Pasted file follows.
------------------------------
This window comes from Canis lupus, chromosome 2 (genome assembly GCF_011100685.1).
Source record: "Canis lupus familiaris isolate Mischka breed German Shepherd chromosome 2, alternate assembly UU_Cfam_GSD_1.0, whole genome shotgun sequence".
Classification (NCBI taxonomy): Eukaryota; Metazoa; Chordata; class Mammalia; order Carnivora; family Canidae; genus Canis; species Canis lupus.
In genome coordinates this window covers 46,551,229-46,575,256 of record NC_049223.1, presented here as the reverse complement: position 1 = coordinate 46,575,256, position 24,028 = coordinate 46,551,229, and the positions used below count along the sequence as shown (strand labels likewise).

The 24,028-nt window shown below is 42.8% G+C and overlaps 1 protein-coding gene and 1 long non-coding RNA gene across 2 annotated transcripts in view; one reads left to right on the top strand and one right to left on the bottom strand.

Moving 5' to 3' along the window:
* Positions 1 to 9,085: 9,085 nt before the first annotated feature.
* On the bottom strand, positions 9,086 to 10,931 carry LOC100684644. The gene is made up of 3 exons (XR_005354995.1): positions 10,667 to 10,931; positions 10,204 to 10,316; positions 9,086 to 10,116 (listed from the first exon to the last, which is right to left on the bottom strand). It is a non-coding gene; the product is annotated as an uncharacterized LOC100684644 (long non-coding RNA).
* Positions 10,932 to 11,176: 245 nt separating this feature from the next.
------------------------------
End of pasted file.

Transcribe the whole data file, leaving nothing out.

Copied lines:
This window comes from Canis lupus, chromosome 2 (genome assembly GCF_011100685.1).
Source record: "Canis lupus familiaris isolate Mischka breed German Shepherd chromosome 2, alternate assembly UU_Cfam_GSD_1.0, whole genome shotgun sequence".
Classification (NCBI taxonomy): Eukaryota; Metazoa; Chordata; class Mammalia; order Carnivora; family Canidae; genus Canis; species Canis lupus.
In genome coordinates this window covers 46,551,229-46,575,256 of record NC_049223.1, presented here as the reverse complement: position 1 = coordinate 46,575,256, position 24,028 = coordinate 46,551,229, and the positions used below count along the sequence as shown (strand labels likewise).

The 24,028-nt window shown below is 42.8% G+C and overlaps 1 protein-coding gene and 1 long non-coding RNA gene across 2 annotated transcripts in view; one reads left to right on the top strand and one right to left on the bottom strand.

Moving 5' to 3' along the window:
* Positions 1 to 9,085: 9,085 nt before the first annotated feature.
* On the bottom strand, positions 9,086 to 10,931 carry LOC100684644. The gene is made up of 3 exons (XR_005354995.1): positions 10,667 to 10,931; positions 10,204 to 10,316; positions 9,086 to 10,116 (listed from the first exon to the last, which is right to left on the bottom strand). It is a non-coding gene; the product is annotated as an uncharacterized LOC100684644 (long non-coding RNA).
* Positions 10,932 to 11,176: 245 nt separating this feature from the next.